50 people, including celebrities Felicity Huffman and Lori Loughlin, were charged Tuesday in connection with a “cheating ring” that helped the children of wealthy and influential people get into elite schools that only affluent and influential parents can actually afford.
Americans on social media responded with shock and surprise to find that the system had been gamed to favor admissions for the offspring of the wealthy. Before now, it was generally assumed that the children of celebrities all made it into Ivy League schools because they’re all supergeniuses, and because they totally deserve it since their parents are rich and/or famous.
“Until now, there was no real reason to even be suspicious,” one poor parent — whose unfortunate child only attended a state university — posted on Twitter.
“It’s really discouraging to students looking to get into the best colleges to know that the admissions system has been gamed so that some spots at those schools could go to children of people who could actually afford the tuition and room and board required to attend those particular schools. It sets a horrible precedent. Those spots should only go to the best students who meet the highest standards, provided that those students also meet the racial profiles required to meet federal quota standards for minority admissions.,” said Charles Blumpkin, a Tennessee lawyer often called upon in civil rights and affirmative action cases.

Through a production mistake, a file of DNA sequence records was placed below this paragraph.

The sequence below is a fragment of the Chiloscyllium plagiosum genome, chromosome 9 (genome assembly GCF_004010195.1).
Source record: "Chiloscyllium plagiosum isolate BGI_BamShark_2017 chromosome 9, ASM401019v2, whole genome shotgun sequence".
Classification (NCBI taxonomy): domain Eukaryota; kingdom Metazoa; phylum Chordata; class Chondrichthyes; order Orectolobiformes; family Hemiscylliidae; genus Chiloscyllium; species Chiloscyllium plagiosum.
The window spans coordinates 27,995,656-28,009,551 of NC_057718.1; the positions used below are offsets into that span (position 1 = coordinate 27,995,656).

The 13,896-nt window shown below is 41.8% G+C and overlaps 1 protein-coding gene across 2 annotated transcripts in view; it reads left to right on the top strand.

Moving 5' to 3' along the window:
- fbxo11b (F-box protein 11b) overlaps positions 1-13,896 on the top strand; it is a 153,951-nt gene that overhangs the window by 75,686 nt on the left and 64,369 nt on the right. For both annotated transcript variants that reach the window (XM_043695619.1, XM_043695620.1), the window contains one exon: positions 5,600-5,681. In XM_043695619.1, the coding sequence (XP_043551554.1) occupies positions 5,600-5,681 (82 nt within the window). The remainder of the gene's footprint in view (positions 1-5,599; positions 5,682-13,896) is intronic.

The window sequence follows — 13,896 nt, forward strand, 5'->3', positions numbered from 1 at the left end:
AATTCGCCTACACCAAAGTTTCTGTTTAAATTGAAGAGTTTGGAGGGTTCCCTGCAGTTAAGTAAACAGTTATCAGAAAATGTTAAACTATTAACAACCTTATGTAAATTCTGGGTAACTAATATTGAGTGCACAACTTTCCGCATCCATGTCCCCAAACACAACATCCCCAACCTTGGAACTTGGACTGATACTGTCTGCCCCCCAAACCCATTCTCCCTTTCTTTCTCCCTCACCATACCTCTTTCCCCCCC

The United States Department of Education was equally shocked.
“The various loan programs we run, by design, mean that the financial standing of the applicant need not be of significance in admissions. It’s completely unnecessary for universities to admit students based upon their parents’ ability to pay for the service. The United States Government created and approved this totally sustainable model of loans and grants so that anyone can attend any school they like. We’re all about helping families. There’s no longer a need for parents to have any money at all, we’ll gladly hand a 17-year old $120,000 per year to attend an Ivy League school,” said USDOE spokesman Jimmy Knuckles.
“We’ll get it all back, with only minor inconvenience surcharges to the taxpayer, and we’ll keep the debtors close until they pay up” Knuckles said. “We have our ways.”
“There’s really no need to game the system. The Man provides. Just trust us.”
In the meantime, Loughlin and Huffman are expected to issue social media apologies later this week and make meager donations to an appropriate foundation as penance for their crimes. It’s undetermined how or even whether these extremely wealthy women will ever recover from this inconvenience.